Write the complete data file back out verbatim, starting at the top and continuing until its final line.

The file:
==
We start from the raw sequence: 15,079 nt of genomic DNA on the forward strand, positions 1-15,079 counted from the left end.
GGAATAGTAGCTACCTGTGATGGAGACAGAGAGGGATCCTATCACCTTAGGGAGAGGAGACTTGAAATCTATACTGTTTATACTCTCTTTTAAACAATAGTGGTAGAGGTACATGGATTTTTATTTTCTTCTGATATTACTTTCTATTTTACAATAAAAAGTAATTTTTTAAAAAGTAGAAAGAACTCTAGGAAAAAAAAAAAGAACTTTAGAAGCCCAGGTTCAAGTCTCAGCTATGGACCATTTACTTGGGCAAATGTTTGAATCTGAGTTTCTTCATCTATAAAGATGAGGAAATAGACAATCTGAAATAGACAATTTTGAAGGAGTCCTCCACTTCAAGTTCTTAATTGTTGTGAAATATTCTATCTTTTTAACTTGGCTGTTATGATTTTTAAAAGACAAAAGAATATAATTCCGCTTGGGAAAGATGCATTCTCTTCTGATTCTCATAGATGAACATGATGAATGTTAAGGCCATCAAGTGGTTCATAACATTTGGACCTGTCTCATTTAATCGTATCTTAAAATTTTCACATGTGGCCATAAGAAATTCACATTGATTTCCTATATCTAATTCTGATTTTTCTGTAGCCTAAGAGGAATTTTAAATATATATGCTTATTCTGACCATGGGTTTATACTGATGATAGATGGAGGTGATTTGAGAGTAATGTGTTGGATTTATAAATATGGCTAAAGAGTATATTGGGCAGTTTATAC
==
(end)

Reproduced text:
We start from the raw sequence: 15,079 nt of genomic DNA on the forward strand, positions 1-15,079 counted from the left end.
GGAATAGTAGCTACCTGTGATGGAGACAGAGAGGGATCCTATCACCTTAGGGAGAGGAGACTTGAAATCTATACTGTTTATACTCTCTTTTAAACAATAGTGGTAGAGGTACATGGATTTTTATTTTCTTCTGATATTACTTTCTATTTTACAATAAAAAGTAATTTTTTAAAAAGTAGAAAGAACTCTAGGAAAAAAAAAAAGAACTTTAGAAGCCCAGGTTCAAGTCTCAGCTATGGACCATTTACTTGGGCAAATGTTTGAATCTGAGTTTCTTCATCTATAAAGATGAGGAAATAGACAATCTGAAATAGACAATTTTGAAGGAGTCCTCCACTTCAAGTTCTTAATTGTTGTGAAATATTCTATCTTTTTAACTTGGCTGTTATGATTTTTAAAAGACAAAAGAATATAATTCCGCTTGGGAAAGATGCATTCTCTTCTGATTCTCATAGATGAACATGATGAATGTTAAGGCCATCAAGTGGTTCATAACATTTGGACCTGTCTCATTTAATCGTATCTTAAAATTTTCACATGTGGCCATAAGAAATTCACATTGATTTCCTATATCTAATTCTGATTTTTCTGTAGCCTAAGAGGAATTTTAAATATATATGCTTATTCTGACCATGGGTTTATACTGATGATAGATGGAGGTGATTTGAGAGTAATGTGTTGGATTTATAAATATGGCTAAAGAGTATATTGGGCAGTTTATAC